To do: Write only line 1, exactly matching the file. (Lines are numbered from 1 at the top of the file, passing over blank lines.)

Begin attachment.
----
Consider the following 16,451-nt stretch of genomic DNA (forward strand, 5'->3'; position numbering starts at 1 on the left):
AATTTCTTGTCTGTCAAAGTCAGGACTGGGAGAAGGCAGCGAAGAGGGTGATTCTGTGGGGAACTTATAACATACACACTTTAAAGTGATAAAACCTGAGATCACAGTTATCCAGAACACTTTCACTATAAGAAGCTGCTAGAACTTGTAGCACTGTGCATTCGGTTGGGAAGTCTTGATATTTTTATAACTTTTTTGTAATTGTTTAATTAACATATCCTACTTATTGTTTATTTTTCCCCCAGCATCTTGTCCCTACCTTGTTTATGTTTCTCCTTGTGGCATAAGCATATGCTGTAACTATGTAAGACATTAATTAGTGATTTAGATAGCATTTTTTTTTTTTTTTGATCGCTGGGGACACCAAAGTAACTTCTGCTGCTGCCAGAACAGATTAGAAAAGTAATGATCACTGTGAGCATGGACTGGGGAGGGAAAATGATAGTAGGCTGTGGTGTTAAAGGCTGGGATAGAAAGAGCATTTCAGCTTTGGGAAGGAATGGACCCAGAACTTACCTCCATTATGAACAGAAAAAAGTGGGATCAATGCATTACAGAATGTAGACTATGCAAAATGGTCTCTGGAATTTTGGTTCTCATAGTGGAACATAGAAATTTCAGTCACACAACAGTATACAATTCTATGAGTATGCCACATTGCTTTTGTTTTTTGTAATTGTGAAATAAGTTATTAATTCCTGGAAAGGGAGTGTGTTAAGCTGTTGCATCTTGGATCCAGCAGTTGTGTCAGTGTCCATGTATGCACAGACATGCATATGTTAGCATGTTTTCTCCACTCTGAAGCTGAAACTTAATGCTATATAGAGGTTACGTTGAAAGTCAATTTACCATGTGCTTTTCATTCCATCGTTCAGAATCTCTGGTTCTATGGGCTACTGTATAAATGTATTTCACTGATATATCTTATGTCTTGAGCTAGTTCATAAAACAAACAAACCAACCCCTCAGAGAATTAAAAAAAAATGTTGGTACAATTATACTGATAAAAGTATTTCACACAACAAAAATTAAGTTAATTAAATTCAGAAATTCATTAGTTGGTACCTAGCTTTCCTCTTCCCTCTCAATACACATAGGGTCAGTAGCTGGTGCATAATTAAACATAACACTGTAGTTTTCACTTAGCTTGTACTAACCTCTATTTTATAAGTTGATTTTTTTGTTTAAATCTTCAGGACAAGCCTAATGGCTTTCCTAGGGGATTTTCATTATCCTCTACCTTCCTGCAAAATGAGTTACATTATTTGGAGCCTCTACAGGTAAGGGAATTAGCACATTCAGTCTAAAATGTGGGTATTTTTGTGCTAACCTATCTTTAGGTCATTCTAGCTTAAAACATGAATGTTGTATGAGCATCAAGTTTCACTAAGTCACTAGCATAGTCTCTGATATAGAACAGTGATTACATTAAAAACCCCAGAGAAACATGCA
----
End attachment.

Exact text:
Consider the following 16,451-nt stretch of genomic DNA (forward strand, 5'->3'; position numbering starts at 1 on the left):